This is related to the same absurdity that argues that Lands unequivocally acquired by the United States through treaty and outright confiscation somehow pass out of the power of the United States simply by being included within the boundaries of a newly established State. Under that argument the U.S. would not own any Miitary Base or Post Office or Federal Building acquired prior to Statehood of that previous Federal territory. Or is there some logical or legal argument that would show that the U.S. somehow owns White Sands or the Preaidio in San Francisco but does not own the Lands administered by the Interior Department prior to Statehood?
Welcome to AB. Because we need smarter Conservatives. Just be prepared to argue out these deeper legal, constitutional and the como if argument based on more than lazy readings of Common Law by Tenthers.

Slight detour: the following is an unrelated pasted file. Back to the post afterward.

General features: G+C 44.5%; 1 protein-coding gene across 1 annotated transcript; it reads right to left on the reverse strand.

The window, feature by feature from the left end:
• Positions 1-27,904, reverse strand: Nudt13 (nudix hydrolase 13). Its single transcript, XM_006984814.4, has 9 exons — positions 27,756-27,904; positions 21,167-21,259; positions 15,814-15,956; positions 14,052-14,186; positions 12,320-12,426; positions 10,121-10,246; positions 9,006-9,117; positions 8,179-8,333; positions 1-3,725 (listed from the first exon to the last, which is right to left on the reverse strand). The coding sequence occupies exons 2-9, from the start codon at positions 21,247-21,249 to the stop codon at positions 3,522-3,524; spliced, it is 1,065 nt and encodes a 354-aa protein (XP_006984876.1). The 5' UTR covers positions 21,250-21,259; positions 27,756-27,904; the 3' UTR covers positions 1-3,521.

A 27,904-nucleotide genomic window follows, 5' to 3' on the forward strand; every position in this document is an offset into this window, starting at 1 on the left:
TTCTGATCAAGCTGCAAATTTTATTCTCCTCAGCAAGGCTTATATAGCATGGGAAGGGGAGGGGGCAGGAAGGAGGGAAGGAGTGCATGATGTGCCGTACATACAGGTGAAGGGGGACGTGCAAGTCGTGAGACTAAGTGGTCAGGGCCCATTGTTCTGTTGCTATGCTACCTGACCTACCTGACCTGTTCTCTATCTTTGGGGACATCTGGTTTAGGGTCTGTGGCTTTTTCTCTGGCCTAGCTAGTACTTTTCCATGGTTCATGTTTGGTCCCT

Can you cite sources or provide arguments to show that States “of course” have the rights to restrict private contractors? Pretend I am a Libertarian and not an admitted New Dealer and make the convincing case.
For example I faintly understand the arguments of certain strands of the Sovreignity movement that argue that County Sherrifs are in fact the highest or perhaps only legal heads of government. I think the argument is historically flawed in that it tries to relate the Powers of U.S. Counties to those of their historical antecedents the English Counties and then relies on a fundamental misconception of the relation between English Counties and the early Kingdoms that begat some of them (e.g the County of Sussex derives from and has much the same boundaries of the Sixth Centrury Kingdom of the South Saxons (whence Sus Sex)). But understanding why it is flawed requires some advanced knowledge of the governmental administration and structure of Roman and then Saxon England and how those were mediated by the primacy of the Kings of Wessex over the Kingdoms of the Heptarchy (GOT being an imposition of the 14th c. War of the Roses over the 7th c Heptarchy).